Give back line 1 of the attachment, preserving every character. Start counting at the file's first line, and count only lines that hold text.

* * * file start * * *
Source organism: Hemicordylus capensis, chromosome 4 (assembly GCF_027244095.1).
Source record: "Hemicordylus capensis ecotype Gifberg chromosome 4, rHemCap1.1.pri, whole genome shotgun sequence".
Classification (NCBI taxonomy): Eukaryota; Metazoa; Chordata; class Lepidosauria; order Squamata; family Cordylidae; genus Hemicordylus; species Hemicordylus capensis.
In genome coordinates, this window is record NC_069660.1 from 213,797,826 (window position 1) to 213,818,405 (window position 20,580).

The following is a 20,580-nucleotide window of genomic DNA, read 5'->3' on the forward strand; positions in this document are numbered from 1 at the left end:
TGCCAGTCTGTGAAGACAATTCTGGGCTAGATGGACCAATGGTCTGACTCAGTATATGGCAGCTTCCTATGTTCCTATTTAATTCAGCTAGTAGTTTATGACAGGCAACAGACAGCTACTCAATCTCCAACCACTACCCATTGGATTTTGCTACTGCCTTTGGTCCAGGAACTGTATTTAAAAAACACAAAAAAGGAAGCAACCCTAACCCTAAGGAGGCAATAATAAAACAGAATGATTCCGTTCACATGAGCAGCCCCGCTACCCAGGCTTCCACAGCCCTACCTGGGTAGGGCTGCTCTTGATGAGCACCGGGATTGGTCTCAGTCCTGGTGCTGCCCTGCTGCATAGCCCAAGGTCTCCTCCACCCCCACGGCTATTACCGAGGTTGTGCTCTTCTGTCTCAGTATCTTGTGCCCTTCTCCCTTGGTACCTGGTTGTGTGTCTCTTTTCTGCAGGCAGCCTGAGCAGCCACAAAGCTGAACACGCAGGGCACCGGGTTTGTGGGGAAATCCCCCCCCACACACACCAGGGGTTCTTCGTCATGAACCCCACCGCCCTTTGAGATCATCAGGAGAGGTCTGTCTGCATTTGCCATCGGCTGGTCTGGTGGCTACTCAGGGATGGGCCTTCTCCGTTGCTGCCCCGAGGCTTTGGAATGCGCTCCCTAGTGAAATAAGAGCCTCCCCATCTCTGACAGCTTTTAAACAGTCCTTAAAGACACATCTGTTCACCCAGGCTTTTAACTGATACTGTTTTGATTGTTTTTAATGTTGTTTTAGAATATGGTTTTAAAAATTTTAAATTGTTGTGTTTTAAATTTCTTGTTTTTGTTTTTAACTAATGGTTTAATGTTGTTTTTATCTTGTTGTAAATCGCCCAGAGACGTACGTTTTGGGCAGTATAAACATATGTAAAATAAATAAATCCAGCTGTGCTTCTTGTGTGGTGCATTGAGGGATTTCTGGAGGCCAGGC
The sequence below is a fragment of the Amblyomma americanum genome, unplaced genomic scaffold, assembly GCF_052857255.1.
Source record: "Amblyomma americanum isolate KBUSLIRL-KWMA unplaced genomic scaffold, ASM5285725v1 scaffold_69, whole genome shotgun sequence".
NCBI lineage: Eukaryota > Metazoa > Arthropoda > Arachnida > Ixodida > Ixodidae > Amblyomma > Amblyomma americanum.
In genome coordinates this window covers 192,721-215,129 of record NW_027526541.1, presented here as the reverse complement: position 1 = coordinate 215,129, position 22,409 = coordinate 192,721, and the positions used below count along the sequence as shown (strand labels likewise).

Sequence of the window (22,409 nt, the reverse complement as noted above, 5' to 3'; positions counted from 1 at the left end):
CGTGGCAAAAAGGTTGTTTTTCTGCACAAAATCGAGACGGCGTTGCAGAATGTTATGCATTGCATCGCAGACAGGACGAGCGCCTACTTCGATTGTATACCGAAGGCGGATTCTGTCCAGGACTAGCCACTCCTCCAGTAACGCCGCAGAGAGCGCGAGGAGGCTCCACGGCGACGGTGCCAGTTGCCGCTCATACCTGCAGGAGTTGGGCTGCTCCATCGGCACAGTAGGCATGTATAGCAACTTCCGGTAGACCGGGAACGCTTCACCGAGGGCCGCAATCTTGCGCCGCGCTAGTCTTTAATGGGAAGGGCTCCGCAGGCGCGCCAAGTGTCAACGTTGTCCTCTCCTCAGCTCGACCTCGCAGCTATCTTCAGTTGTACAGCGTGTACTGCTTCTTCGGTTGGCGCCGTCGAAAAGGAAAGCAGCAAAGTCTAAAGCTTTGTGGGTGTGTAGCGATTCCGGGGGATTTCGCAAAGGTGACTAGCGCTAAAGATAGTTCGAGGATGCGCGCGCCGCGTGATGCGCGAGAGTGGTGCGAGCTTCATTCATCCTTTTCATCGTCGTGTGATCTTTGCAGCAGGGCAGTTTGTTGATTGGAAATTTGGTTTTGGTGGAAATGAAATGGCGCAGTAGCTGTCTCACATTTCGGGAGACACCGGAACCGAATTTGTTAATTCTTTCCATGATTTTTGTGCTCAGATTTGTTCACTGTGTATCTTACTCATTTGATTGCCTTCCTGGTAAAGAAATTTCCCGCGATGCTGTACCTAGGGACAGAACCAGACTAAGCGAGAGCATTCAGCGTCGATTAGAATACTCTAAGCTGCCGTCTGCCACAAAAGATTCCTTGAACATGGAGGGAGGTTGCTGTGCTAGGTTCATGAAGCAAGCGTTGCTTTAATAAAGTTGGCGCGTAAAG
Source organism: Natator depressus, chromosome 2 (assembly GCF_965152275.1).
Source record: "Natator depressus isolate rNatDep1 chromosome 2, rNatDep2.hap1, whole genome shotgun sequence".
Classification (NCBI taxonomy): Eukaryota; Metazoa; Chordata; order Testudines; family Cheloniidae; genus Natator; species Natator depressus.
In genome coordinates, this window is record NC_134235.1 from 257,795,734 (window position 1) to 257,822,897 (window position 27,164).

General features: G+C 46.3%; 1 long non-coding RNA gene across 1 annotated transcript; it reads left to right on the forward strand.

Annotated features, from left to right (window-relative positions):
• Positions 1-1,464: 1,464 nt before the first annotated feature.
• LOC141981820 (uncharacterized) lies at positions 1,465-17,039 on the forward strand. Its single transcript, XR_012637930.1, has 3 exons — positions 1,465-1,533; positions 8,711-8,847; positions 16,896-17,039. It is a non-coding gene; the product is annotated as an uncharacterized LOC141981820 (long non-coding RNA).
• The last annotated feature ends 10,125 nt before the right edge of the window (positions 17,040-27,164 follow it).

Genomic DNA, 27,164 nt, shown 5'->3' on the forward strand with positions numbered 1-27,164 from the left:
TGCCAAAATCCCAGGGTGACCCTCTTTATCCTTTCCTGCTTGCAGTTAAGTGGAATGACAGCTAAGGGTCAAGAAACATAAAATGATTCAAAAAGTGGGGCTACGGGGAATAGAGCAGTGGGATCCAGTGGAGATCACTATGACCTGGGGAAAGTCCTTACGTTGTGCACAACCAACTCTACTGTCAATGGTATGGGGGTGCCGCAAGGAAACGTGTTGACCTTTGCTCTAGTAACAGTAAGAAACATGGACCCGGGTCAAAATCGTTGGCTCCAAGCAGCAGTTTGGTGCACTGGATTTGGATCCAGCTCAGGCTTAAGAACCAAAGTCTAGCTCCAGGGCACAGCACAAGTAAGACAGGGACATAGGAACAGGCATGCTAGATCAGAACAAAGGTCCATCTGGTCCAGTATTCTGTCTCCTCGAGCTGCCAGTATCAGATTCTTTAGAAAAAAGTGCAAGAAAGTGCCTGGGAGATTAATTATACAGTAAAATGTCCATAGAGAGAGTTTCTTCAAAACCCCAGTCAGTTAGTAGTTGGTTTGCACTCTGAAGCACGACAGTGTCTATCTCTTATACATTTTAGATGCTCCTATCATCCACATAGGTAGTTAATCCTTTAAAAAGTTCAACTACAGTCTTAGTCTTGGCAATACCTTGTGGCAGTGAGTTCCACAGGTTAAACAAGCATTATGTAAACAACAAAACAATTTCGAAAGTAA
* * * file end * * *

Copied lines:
Source organism: Hemicordylus capensis, chromosome 4 (assembly GCF_027244095.1).